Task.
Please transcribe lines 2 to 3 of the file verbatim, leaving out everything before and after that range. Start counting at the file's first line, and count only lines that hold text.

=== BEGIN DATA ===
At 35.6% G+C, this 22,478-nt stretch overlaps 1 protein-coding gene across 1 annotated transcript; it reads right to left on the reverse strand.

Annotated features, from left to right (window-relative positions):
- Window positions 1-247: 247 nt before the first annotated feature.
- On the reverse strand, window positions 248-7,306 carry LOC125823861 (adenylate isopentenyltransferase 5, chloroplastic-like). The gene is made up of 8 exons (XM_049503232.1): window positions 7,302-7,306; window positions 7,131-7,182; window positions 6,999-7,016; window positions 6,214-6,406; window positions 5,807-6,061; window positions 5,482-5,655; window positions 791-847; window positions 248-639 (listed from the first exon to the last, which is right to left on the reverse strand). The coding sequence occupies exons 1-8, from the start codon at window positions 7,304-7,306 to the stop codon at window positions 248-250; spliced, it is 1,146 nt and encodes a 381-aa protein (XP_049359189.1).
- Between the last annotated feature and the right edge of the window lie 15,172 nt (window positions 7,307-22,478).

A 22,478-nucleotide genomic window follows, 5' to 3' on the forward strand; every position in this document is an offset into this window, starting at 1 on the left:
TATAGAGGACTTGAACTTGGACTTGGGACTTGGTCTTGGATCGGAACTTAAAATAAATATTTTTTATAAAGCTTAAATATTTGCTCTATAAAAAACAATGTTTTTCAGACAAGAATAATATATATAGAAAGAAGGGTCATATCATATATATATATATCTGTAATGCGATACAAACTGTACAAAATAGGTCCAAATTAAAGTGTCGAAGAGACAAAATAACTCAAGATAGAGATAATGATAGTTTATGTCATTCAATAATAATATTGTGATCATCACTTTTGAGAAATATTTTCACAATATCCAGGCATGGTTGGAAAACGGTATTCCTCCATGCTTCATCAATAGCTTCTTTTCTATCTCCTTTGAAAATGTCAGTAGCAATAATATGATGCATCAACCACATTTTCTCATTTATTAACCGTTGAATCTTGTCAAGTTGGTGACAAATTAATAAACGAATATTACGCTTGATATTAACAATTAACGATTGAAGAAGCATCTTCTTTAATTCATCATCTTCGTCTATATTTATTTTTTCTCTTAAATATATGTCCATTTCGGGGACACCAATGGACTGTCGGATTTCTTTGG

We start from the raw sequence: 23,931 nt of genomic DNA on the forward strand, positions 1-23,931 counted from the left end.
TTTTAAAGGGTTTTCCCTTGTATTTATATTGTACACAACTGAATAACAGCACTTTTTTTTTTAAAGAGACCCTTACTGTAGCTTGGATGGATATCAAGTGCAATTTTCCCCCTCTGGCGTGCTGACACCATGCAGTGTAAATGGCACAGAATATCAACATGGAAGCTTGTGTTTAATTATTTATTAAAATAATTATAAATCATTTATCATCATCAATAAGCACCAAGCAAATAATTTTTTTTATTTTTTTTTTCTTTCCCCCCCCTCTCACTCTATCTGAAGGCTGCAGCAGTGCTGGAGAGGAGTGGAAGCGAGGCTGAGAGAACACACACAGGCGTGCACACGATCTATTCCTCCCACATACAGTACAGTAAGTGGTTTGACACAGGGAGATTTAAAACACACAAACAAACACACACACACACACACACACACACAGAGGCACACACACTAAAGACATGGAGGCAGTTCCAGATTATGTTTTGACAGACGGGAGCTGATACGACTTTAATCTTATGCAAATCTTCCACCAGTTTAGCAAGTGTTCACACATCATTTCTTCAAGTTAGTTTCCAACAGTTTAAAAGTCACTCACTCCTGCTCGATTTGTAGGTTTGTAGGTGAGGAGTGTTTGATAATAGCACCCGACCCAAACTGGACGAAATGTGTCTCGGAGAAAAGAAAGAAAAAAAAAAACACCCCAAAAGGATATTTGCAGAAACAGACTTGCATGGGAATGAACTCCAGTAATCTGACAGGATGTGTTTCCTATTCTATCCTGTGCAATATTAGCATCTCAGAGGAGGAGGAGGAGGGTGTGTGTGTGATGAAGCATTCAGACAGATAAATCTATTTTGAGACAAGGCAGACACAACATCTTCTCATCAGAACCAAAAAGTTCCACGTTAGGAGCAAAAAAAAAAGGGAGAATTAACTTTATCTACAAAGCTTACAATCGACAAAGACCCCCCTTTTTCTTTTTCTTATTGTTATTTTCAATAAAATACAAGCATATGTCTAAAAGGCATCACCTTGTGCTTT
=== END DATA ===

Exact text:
Annotated features, from left to right (window-relative positions):
- Window positions 1-247: 247 nt before the first annotated feature.